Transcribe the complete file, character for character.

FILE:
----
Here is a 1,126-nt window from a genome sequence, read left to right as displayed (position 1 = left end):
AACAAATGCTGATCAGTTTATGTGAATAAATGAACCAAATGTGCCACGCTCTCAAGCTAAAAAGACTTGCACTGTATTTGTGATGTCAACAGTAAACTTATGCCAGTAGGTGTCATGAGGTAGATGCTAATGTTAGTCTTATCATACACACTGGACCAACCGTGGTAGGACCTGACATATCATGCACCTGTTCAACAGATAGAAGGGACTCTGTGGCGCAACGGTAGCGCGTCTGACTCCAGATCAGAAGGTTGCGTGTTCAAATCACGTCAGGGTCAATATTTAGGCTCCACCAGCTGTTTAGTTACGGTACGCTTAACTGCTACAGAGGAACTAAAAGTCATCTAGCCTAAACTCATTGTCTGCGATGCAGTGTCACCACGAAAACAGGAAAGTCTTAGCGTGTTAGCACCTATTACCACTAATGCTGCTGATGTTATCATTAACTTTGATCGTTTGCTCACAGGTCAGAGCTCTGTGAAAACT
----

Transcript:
Here is a 1,126-nt window from a genome sequence, read left to right as displayed (position 1 = left end):
AACAAATGCTGATCAGTTTATGTGAATAAATGAACCAAATGTGCCACGCTCTCAAGCTAAAAAGACTTGCACTGTATTTGTGATGTCAACAGTAAACTTATGCCAGTAGGTGTCATGAGGTAGATGCTAATGTTAGTCTTATCATACACACTGGACCAACCGTGGTAGGACCTGACATATCATGCACCTGTTCAACAGATAGAAGGGACTCTGTGGCGCAACGGTAGCGCGTCTGACTCCAGATCAGAAGGTTGCGTGTTCAAATCACGTCAGGGTCAATATTTAGGCTCCACCAGCTGTTTAGTTACGGTACGCTTAACTGCTACAGAGGAACTAAAAGTCATCTAGCCTAAACTCATTGTCTGCGATGCAGTGTCACCACGAAAACAGGAAAGTCTTAGCGTGTTAGCACCTATTACCACTAATGCTGCTGATGTTATCATTAACTTTGATCGTTTGCTCACAGGTCAGAGCTCTGTGAAAACT